Neck Pain: Manipulation More Effective
Summary provided by Dean L. Smith, D.C., Ph.D.
Bronfort G, Evans R, Anderson AV, Svendsen KH, Bracha Y, Grimm RH. Spinal manipulation, medication, or home exercise with advice for acute and subacute neck pain: a randomized trial. Ann Intern Med. 2012 Jan 3;156(1 Pt 1):1-10.
The lifetime prevalence of neck pain is nearly 75 percent and the condition is associated with increasing health care costs as well as reductions in productivity and quality of life. The objective of the study was to test the hypothesis that spinal manipulation is more effective than medication or home exercise for acute and subacute neck pain.
Participants were between the ages of 18-65, had mechanical non-specific neck pain equivalent to grades I or II according to the Bone and Joint Decade 2000-2010 Task Force on Neck Pain, had neck pain between 2-12 weeks, and had a 3/10 or greater neck pain.
Participants were randomized into one of three groups: 1) SMT performed by chiropractors; 2) medication prescribed by licensed physician or; 3) home exercise with advice (HEA) provided by therapists. The SMT group received 12 weeks of low amplitude spinal adjustments and mobilization to areas of hypomobility using diversified techniques. The number of treatments was determined by the chiropractor. Adjunct therapy and advice to stay active was recommended as needed. The medication group received NSAIDs, acetaminophen or both as first-line therapy. Muscle relaxers and advice to stay active were recommended as needed. The home exercise group with advice was provided in two one-hour sessions with emphasis on self mobilization exercise of neck and shoulders.
Outcome measures included pain (Numerical Rating Scale), Neck Disability Index, global improvement, medication use, satisfaction with care, SF-36 and cervical spine motion.
Results at 12 weeks indicated a significantly higher proportion of the SMT group compared to the medication group experienced reductions of pain of at least 50 percent. Differences in pain improvement between SMT and HEA were not significant, but differences in pain between HEA and medication groups were not statistically significant either. Longer-term analyses showed similar findings.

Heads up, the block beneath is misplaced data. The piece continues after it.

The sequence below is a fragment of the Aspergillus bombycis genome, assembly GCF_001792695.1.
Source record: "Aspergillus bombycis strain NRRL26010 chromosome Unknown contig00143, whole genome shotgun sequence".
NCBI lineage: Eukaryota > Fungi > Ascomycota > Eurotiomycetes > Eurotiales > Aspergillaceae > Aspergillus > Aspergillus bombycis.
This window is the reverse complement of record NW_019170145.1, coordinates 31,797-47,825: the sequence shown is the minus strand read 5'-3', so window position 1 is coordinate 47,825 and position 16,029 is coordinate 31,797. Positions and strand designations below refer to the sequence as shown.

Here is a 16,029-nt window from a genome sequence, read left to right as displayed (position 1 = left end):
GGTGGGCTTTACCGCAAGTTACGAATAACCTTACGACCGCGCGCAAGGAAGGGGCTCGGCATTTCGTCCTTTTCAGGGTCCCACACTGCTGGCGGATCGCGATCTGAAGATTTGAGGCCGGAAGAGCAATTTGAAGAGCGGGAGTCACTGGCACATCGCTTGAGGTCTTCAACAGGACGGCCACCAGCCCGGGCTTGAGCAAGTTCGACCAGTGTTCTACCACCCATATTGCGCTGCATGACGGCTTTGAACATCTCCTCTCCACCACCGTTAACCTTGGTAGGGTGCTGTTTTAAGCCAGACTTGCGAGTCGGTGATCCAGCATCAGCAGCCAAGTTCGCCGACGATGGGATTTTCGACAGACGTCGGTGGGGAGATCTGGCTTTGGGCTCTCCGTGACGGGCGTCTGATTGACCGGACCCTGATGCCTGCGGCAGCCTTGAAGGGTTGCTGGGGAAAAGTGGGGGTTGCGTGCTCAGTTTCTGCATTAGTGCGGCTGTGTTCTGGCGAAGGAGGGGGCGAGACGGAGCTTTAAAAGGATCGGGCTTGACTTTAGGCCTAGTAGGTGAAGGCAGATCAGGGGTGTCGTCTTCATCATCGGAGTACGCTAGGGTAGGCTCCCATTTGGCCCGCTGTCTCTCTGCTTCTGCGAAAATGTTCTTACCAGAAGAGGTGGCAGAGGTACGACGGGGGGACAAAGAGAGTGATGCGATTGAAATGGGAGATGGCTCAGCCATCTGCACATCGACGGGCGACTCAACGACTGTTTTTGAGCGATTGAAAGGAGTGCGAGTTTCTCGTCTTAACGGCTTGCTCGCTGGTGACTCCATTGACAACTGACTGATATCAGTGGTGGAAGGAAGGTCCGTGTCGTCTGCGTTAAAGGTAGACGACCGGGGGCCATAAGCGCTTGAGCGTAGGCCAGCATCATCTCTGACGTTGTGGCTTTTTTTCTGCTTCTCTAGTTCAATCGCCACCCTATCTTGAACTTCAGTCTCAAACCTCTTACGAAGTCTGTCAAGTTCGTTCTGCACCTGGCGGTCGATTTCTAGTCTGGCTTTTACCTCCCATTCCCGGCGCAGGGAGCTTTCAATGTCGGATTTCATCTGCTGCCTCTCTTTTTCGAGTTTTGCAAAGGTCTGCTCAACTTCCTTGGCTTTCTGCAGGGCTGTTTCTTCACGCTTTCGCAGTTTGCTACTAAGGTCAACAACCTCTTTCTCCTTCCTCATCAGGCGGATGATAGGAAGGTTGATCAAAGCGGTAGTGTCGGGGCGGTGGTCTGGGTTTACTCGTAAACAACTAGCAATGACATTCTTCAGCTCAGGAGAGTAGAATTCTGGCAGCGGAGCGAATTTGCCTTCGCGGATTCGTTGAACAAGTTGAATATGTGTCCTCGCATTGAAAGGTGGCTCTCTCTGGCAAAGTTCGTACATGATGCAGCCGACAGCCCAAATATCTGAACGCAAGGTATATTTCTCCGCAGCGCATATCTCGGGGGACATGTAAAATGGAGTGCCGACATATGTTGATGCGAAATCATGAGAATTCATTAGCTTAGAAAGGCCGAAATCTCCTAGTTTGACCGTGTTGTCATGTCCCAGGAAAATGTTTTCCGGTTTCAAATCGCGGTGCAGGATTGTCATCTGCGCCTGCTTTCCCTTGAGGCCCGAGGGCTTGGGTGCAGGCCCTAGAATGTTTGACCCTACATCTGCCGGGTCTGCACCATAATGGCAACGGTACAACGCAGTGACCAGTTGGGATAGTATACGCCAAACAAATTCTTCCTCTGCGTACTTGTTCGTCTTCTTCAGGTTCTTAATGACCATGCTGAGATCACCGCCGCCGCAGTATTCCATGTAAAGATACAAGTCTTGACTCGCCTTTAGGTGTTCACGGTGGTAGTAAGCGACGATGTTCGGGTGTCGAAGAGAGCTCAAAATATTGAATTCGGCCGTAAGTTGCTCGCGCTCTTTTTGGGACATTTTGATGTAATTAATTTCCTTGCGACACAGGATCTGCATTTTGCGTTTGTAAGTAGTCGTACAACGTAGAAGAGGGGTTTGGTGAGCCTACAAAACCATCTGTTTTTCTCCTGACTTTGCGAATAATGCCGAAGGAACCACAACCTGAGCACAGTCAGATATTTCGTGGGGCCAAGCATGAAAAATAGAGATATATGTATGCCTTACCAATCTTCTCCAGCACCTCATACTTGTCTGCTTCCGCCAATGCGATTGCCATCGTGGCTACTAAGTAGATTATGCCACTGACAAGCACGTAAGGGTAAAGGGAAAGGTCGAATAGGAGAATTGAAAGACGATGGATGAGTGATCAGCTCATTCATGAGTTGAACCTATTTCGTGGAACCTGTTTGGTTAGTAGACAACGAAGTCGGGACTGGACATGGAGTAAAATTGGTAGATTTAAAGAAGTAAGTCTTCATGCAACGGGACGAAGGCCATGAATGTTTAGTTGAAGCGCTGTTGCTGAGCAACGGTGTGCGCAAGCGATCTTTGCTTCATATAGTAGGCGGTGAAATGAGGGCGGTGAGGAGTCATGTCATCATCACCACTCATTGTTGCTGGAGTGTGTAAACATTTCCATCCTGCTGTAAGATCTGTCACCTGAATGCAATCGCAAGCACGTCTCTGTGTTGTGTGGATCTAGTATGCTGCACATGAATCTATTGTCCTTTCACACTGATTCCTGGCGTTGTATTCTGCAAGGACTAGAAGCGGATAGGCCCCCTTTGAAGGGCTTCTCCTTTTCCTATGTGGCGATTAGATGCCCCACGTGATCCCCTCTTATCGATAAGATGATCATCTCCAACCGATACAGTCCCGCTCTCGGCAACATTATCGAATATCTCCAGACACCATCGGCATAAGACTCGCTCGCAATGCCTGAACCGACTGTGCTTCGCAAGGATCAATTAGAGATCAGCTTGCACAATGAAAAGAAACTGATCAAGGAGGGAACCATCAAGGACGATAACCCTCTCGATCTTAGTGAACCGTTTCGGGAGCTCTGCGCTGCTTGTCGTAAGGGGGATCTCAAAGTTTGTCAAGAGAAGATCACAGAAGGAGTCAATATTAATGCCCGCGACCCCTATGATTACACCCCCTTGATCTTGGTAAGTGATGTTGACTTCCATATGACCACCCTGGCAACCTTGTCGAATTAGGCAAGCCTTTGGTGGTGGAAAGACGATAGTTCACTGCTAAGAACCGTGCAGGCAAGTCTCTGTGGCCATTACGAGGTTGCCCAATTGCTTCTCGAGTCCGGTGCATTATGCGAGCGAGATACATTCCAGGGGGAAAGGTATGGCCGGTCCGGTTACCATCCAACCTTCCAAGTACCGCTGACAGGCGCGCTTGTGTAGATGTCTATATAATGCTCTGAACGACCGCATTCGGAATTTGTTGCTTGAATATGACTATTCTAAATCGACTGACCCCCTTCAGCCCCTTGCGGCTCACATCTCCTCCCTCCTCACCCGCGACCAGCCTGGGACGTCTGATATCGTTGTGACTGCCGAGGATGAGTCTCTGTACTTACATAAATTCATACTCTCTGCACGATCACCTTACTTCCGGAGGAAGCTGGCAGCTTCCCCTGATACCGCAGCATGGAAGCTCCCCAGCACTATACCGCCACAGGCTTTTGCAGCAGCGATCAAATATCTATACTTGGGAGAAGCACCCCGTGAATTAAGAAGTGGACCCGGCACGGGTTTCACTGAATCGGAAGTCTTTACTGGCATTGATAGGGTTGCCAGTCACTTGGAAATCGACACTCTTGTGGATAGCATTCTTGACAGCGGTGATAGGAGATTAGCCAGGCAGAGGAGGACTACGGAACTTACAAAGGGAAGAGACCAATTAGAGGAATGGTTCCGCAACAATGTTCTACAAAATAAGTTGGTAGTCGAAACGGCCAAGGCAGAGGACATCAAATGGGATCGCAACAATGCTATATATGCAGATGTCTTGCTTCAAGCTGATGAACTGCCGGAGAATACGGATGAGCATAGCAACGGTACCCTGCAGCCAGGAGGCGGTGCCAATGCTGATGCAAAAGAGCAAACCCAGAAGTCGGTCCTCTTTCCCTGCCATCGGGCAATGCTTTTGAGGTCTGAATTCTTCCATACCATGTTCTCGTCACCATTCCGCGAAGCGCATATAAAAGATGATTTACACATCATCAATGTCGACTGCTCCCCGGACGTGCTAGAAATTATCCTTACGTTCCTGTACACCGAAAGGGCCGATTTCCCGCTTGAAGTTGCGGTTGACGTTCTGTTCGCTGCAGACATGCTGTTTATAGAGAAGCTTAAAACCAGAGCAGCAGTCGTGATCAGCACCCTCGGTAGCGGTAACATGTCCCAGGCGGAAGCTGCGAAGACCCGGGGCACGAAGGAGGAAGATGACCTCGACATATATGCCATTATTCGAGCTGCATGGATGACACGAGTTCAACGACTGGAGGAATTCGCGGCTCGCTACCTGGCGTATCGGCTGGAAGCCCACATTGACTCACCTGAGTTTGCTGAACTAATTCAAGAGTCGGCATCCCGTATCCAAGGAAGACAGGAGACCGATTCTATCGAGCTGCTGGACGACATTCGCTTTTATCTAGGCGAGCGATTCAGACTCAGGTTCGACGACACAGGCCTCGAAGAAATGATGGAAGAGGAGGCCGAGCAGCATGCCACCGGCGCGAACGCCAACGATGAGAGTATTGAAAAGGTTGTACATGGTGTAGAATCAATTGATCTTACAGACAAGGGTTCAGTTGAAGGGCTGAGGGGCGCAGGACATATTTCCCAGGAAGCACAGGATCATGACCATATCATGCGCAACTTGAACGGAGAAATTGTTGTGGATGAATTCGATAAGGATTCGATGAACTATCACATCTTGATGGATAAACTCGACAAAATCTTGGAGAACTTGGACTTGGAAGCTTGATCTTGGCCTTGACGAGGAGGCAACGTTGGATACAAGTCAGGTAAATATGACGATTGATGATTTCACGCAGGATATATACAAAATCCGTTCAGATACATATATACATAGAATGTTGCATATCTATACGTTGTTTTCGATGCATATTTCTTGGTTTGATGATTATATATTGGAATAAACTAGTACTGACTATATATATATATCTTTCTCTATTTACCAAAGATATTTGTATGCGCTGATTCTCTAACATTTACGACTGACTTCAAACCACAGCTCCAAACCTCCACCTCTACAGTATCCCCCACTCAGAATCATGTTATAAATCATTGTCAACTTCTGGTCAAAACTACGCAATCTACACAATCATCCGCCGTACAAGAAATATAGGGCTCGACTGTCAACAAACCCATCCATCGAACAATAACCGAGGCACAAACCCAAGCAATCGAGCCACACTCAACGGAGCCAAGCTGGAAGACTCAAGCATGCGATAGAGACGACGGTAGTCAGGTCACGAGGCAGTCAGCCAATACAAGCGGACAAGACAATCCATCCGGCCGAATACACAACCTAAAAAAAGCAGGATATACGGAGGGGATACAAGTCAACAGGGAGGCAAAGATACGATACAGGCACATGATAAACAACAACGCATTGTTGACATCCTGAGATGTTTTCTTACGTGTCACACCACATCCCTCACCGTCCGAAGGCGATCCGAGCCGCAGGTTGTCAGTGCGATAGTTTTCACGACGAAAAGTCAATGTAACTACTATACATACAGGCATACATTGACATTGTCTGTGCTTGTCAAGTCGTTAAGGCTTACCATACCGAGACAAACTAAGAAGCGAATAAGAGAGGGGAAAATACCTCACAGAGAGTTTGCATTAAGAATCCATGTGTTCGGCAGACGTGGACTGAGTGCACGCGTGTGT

SMT was superior to medication at the end of treatment and during follow-up in terms of global improvement, participant satisfaction, SF-36 physical function, and long-term medication use (1.26 days fewer per week of use at 52 weeks). The SMT and HEA groups fared similarly on secondary outcomes, but SMT performed better for patient satisfaction with care in both short and long term. It is important to note that no serious adverse events were reported in the study. Forty percent of SMT group and 46 percent of HEA group had reported adverse events, primarily musculoskeletal pain. Sixty percent of the medication group reported side effects, the most common being gastrointestinal symptoms and drowsiness.
Adults with current neck pain of 2-12 weeks’ duration were randomized into 12 weeks of either chiropractic spinal adjustments, medication, or home exercise with advice
Chiropractic spinal adjustments and home exercise were more effective than management with medication in both the short term and long term
Those receiving chiropractic adjustments were more satisfied with their care than either the home exercise group or the medication group
Participants in the medication group reported higher levels of medication use after the intervention